In December last year, Circles.Life offered to buy back US$5 million in employee stock options ahead of a planned initial public offering. The company said that employee stocks awarded in the early days of the business have grown over 13-fold in value.

Image Credit: Circles.Life

The startup raised US$48.9 million in Series C funding in 2019, which valued the company at US$544 million, VentureCap Insights data showed.

In Feb 2020, the firm announced an undisclosed funding round from Warburg Pincus to further fund growth and for expansion in new markets. The startup did not divulge the investment sum, but data from Crunchbase show that growth investor Warburg Pincus tends to inject a few hundred million dollars when investing.

Image Credit: Samuel Foong, Circles.Life

The startup’s earlier investors include Sequoia Capital India, Singapore’s Economic Development Board investment arm EDBI, and Silicon Valley’s Founders Fund.

Circles.Life had said it would spend more than US$250 million to move into at least five markets by end-2020.

Kacific

Founded in 2013, this Singapore based startup is a next-generation broadband satellite operator that aims to provide fast high-quality broadband access at affordable prices to Asia Pacific.

It raised a total of US$307.30 million in funding over three rounds. The latest funding of US$160 million was in Dec 2019 from a debt financing round led by Asian Development Bank and GuarantCo.

Image Credit: Kacific

This year, it said it has collaborated with ICT provider and network operator HGC Global Communications to boost critical connectivity across emerging markets in the Philippines. The providers offer infrastructure that will benefit the government and businesses in the country.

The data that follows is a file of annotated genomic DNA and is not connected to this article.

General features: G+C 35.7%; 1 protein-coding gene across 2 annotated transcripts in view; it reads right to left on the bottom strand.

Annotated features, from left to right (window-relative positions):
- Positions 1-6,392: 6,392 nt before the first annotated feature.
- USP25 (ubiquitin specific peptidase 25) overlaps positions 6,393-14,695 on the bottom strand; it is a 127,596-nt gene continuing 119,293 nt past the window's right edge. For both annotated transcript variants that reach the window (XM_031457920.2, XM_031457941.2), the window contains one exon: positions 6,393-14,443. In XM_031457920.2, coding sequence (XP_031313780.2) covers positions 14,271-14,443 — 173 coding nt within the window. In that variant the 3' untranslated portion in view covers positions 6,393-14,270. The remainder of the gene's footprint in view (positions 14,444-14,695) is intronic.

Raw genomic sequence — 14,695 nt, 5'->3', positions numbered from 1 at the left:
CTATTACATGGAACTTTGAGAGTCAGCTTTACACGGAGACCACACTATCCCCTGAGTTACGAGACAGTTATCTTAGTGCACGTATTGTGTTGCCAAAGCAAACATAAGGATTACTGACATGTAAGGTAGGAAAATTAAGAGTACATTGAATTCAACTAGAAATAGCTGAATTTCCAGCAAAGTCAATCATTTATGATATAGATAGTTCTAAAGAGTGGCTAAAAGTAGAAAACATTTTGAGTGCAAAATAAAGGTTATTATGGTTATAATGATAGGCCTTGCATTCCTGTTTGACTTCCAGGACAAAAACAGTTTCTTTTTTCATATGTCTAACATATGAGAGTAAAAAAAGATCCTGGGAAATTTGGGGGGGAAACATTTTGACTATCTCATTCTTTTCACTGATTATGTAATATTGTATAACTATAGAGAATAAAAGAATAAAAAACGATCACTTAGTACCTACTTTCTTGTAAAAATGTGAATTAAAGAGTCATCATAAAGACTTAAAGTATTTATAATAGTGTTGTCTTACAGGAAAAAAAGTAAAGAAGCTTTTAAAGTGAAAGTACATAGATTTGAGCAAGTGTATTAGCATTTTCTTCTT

Kacific’s geostationary Ka-band satellite, Kacific1, was launched in Dec 2019 to provide connectivity to the underserved.

As the satellites are rolling out, the startup may have plans to raise more funds for expansion purposes.

If the satellites take off, the company may see a repricing of its valuation real soon, although it is likely to not disclose that piece of information even if it hits unicorn status for commercially competitive reasons.

Zilingo

The B2B retail platform co-founded by CEO Ankiti Bose and CTO Dhrub Kapoor in 2015 is reportedly raising US$150 million to US$200 million, in a report in February.

The deal could help it become the next unicorn with a valuation of over US$1 billion. In 2019, Zilingo had raised US$226 million in a fund raise led by Sequoia Capital, Temasek, and Burdal Principal Investments, giving it a US$970 million valuation.

Image Credit: Zilingo

The startup is just shy of US$30 million to hit that unicorn status. But that achievement might not be celebrated with Co-Founder and CEO Ankiti who has been suspended from her post.

The suspension is tied to Zilingo’s fund raising efforts. The process to raise funds meant that there would be a due diligence process required to check the company’s account books. This process turned into a probe into financial irregularities that involved Ankiti.

Zilingo Co-Founder and CEO Ankiti Bose / Image Credit: Zilingo

Ankiti was then suspended and the company’s various board of directors, which includes names like Shailendra Singh, the Managing Director of Sequoia India, quit.

This news came after the departures of Temasek Holdings’ Xu Wei Yang and Burda Principal Investments’ Albert Shyy.

Unless the funding round was scrapped after this high profile scandal, there might be a chance for Zilingo to make a comeback if it manages to resolve its management and board issues. But it will first have to do lots of fire fighting and get back the trust from investors and clients.

Deals continue to be active

Singapore continues to be a leader in funding and deals activity in Southeast Asia, thanks to the presence of high growth companies that has been years in the making.

Research from Google, Temasek, and Bain and Co show the region’s internet economy to double to US$363 billion by 2025. International investors are also hungry for ‘growth at scale’ investment opportunities, and Asia Pacific, especially Singapore, is an obvious market.

Observers are expecting more unicorns to emerge, following the momentum from last year. Time to catch a unicorn?

Featured Image Credit: ShopBack, Circles.Life, Kacific, Zilingo, Funding Societies





Source hungryforbalance.com